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Directed to consumer genetic testing. Perspective from the Ethics commission of the Spanish Society for Human Genetics.

March 23, 2019 dna 0
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Directed to consumer genetic testing. Perspective from the Ethics commission of the Spanish Society for Human Genetics.

Med Clin (Barc). 2019 Mar 18;:

Authors: Pàmpols Ros T, García Sagredo JM, Pérez Aytés A, Díaz de Bustamante A

PMID: 30898448 [PubMed – as supplied by publisher]

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Recent developments in genetic/genomic medicine.

March 22, 2019 dna 0
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Recent developments in genetic/genomic medicine.

Clin Sci (Lond). 2019 Mar 15;133(5):697-708

Authors: Horton RH, Lucassen AM

Abstract
Advances in genetic technology are having a major impact in the clinic, and mean that many perceptions of the role and scope of genetic testing are having to change. Genomic testing brings with it a greater opportunity for diagnosis, or predictions of future diagnoses, but also an increased chance of uncertain or unexpected findings, many of which may have impacts for multiple members of a person’s family. In the past, genetic testing was rarely able to provide rapid results, but the increasing speed and availability of genomic testing is changing this, meaning that genomic information is increasingly influencing decisions around patient care in the acute inpatient setting. The landscape of treatment options for genetic conditions is shifting, which has evolving implications for clinical discussions around previously untreatable disorders. Furthermore, the point of access to testing is changing with increasing provision direct to the consumer outside the formal healthcare setting. This review outlines the ways in which genetic medicine is developing in light of technological advances.

PMID: 30837331 [PubMed – in process]

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The social life of DNA: racial reconciliation and institutional morality after the genome.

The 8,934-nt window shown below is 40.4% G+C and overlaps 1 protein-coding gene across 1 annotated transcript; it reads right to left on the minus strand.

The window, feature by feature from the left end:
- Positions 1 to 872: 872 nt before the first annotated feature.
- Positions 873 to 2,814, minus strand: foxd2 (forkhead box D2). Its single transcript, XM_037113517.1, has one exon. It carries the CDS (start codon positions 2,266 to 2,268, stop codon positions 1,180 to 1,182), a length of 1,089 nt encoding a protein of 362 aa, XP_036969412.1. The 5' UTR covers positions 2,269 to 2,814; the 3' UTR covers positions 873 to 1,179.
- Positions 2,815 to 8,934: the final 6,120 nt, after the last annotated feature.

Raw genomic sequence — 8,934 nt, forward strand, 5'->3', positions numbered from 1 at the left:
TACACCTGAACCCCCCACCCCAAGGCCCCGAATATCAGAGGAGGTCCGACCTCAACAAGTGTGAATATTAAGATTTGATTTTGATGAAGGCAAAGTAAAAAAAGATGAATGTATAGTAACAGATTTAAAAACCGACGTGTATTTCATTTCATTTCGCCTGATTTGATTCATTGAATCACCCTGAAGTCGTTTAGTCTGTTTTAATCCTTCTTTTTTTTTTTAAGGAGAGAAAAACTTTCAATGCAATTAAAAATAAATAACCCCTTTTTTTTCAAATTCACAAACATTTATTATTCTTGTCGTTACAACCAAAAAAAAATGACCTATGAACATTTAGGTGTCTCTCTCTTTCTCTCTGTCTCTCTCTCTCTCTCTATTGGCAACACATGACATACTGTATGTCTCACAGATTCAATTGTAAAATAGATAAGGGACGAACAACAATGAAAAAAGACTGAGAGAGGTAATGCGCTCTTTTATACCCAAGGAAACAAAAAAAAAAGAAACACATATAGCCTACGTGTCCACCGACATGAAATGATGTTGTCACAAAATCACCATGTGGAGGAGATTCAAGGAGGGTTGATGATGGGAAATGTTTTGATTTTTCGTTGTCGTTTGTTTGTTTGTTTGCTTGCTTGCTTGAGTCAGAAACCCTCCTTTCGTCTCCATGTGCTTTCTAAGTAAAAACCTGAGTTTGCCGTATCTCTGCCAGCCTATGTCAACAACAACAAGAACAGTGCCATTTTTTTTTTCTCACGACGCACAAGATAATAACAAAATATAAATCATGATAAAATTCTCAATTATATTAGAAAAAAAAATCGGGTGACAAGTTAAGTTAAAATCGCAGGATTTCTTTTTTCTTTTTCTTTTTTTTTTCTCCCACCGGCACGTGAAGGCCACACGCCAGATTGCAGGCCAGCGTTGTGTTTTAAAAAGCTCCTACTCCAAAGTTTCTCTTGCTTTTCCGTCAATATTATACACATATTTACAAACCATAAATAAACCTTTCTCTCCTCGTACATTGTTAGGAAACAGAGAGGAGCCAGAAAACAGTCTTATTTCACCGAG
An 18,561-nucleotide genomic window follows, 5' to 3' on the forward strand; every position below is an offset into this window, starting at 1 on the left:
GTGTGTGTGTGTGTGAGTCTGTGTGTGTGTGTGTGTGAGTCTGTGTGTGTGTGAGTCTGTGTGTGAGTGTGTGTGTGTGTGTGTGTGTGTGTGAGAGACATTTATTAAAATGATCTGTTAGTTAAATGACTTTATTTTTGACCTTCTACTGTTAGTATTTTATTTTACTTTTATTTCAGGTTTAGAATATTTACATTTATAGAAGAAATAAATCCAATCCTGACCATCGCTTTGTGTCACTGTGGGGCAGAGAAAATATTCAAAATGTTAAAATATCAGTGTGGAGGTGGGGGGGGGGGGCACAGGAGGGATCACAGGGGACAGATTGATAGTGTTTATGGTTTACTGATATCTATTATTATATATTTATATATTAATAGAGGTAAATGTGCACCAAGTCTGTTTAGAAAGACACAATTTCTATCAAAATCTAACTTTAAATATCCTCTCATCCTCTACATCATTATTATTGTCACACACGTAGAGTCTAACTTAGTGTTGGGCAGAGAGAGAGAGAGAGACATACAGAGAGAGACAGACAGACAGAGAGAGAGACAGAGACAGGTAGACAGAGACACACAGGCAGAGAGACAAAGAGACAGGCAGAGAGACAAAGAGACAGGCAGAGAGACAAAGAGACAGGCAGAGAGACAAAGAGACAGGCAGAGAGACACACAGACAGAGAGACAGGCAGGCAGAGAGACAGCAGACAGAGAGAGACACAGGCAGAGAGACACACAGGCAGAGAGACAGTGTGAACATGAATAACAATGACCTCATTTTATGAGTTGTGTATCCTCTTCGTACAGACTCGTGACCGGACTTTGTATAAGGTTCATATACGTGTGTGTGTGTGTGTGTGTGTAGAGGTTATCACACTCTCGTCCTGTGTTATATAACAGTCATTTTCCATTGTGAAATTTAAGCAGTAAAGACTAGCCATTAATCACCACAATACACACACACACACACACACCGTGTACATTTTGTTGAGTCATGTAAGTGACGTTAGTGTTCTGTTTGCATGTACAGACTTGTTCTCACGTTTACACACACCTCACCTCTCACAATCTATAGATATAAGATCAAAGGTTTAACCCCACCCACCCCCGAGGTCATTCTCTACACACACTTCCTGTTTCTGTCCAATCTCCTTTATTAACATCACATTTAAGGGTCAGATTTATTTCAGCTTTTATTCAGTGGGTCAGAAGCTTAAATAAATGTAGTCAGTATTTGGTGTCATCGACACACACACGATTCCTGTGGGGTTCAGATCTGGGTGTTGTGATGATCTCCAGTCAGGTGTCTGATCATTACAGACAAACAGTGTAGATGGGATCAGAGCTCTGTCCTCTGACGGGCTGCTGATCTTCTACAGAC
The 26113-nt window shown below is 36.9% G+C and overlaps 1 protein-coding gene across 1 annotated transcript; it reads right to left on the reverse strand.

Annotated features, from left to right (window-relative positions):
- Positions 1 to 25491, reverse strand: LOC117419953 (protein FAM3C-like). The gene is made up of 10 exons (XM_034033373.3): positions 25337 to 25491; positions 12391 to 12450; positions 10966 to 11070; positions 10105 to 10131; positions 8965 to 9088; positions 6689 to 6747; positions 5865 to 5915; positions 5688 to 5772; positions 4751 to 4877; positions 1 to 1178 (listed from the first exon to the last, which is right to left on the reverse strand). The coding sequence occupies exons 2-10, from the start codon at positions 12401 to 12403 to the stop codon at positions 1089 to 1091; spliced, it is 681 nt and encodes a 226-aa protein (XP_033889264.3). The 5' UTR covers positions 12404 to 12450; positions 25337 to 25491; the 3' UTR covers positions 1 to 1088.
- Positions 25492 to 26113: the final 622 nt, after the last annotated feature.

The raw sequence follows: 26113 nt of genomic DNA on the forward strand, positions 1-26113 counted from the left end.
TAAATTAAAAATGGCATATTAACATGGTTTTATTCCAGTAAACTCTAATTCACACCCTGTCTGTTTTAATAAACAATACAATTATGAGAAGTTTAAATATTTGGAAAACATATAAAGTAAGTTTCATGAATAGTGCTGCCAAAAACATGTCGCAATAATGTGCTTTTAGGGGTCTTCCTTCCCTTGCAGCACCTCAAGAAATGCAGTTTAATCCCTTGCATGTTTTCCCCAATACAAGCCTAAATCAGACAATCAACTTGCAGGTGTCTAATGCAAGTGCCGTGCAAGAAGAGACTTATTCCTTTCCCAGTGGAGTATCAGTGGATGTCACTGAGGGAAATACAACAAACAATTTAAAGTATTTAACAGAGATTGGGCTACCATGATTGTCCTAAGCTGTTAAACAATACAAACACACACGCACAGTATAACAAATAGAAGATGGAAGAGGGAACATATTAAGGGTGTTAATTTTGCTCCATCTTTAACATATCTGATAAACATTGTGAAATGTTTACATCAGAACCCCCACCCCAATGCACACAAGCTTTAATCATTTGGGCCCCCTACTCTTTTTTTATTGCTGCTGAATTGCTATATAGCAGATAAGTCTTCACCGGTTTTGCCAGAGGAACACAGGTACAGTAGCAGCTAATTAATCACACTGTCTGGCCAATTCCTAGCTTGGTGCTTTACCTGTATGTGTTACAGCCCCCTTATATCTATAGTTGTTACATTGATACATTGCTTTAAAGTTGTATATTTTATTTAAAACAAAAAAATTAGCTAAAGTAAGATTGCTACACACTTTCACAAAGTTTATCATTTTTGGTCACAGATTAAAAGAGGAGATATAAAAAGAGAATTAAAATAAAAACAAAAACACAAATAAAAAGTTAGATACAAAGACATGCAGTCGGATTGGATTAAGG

March 22, 2019 dna 0
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The social life of DNA: racial reconciliation and institutional morality after the genome.

Br J Sociol. 2018 Sep;69(3):522-537

Authors: Nelson A

Abstract
This 2017 British Journal of Sociology Lecture builds upon ideas developed in The Social Life of DNA: Race, Reparations, and Reconciliation after the Genome (Nelson 2016). I argue that one of the more significant developments of the postgenomic era is the circulation of DNA analysis outside of the life sciences, especially commercial applications such as direct-to-consumer genealogical testing. These tests are increasingly taken up in ‘reconciliation projects’ – endeavours in which DNA analysis is put to the use of repairing the past, including a recently launched attempt in the United States to locate descendants of enslaved persons sold by the Jesuit stewards of Georgetown College in order to bolster that institution’s finances. With this reconciliation project, genetic genealogy has become a vehicle for a form of social repair, and most particularly, the reuniting of ‘lost’ kin. This use of genetic genealogy takes place against the backdrop of an expanding, national inquiry into ties between education and slavery. In the process, the legacy of racial slavery is rendered both contemporary and proximate, despite a ‘colour-blind’ racial project that aims to negate the significance of this history and its coeval development with US higher education. Elite educational institutions such as Georgetown that elect to excavate these histories are soon after faced with the choice of how to respond, on campus and beyond, to revelations of entanglements between edification and bondage. However imperfectly, colleges and universities are among the few institutional settings where the contested issue of structural racism (and remedies to it) may be aired. It is in these fraught debates that the exercise of ‘institutional morality’ can take shape; organizations engage in practices that articulate institutional values and are faced with a choice of symbolic and distributional responses.

PMID: 30328106 [PubMed – indexed for MEDLINE]